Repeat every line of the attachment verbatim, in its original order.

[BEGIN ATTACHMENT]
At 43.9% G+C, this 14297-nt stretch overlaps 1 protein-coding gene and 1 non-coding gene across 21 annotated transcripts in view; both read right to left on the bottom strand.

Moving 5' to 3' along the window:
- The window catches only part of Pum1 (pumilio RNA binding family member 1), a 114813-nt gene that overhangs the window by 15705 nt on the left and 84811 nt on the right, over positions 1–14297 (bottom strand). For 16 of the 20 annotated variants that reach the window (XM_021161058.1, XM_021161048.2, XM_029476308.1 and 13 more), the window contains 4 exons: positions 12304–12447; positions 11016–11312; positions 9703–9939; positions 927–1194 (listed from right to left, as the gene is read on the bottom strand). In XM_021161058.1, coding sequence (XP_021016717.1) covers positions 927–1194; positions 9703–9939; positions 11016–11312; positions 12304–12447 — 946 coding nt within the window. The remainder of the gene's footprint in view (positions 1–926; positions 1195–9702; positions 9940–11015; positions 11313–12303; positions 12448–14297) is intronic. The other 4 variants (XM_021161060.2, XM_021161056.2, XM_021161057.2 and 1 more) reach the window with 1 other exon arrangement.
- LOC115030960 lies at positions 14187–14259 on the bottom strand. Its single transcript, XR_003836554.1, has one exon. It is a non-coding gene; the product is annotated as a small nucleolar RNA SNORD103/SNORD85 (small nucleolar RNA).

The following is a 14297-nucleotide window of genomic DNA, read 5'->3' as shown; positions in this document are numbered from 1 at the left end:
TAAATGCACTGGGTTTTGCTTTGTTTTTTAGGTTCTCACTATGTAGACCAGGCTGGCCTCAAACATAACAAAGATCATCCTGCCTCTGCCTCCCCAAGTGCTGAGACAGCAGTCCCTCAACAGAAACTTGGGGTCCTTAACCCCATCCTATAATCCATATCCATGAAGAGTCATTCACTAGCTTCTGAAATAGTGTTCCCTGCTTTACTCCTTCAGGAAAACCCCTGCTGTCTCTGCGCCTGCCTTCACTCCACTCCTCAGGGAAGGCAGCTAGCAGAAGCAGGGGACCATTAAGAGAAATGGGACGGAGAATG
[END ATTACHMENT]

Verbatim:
At 43.9% G+C, this 14297-nt stretch overlaps 1 protein-coding gene and 1 non-coding gene across 21 annotated transcripts in view; both read right to left on the bottom strand.

Moving 5' to 3' along the window:
- The window catches only part of Pum1 (pumilio RNA binding family member 1), a 114813-nt gene that overhangs the window by 15705 nt on the left and 84811 nt on the right, over positions 1–14297 (bottom strand). For 16 of the 20 annotated variants that reach the window (XM_021161058.1, XM_021161048.2, XM_029476308.1 and 13 more), the window contains 4 exons: positions 12304–12447; positions 11016–11312; positions 9703–9939; positions 927–1194 (listed from right to left, as the gene is read on the bottom strand). In XM_021161058.1, coding sequence (XP_021016717.1) covers positions 927–1194; positions 9703–9939; positions 11016–11312; positions 12304–12447 — 946 coding nt within the window. The remainder of the gene's footprint in view (positions 1–926; positions 1195–9702; positions 9940–11015; positions 11313–12303; positions 12448–14297) is intronic. The other 4 variants (XM_021161060.2, XM_021161056.2, XM_021161057.2 and 1 more) reach the window with 1 other exon arrangement.
- LOC115030960 lies at positions 14187–14259 on the bottom strand. Its single transcript, XR_003836554.1, has one exon. It is a non-coding gene; the product is annotated as a small nucleolar RNA SNORD103/SNORD85 (small nucleolar RNA).

The following is a 14297-nucleotide window of genomic DNA, read 5'->3' as shown; positions in this document are numbered from 1 at the left end:
TAAATGCACTGGGTTTTGCTTTGTTTTTTAGGTTCTCACTATGTAGACCAGGCTGGCCTCAAACATAACAAAGATCATCCTGCCTCTGCCTCCCCAAGTGCTGAGACAGCAGTCCCTCAACAGAAACTTGGGGTCCTTAACCCCATCCTATAATCCATATCCATGAAGAGTCATTCACTAGCTTCTGAAATAGTGTTCCCTGCTTTACTCCTTCAGGAAAACCCCTGCTGTCTCTGCGCCTGCCTTCACTCCACTCCTCAGGGAAGGCAGCTAGCAGAAGCAGGGGACCATTAAGAGAAATGGGACGGAGAATG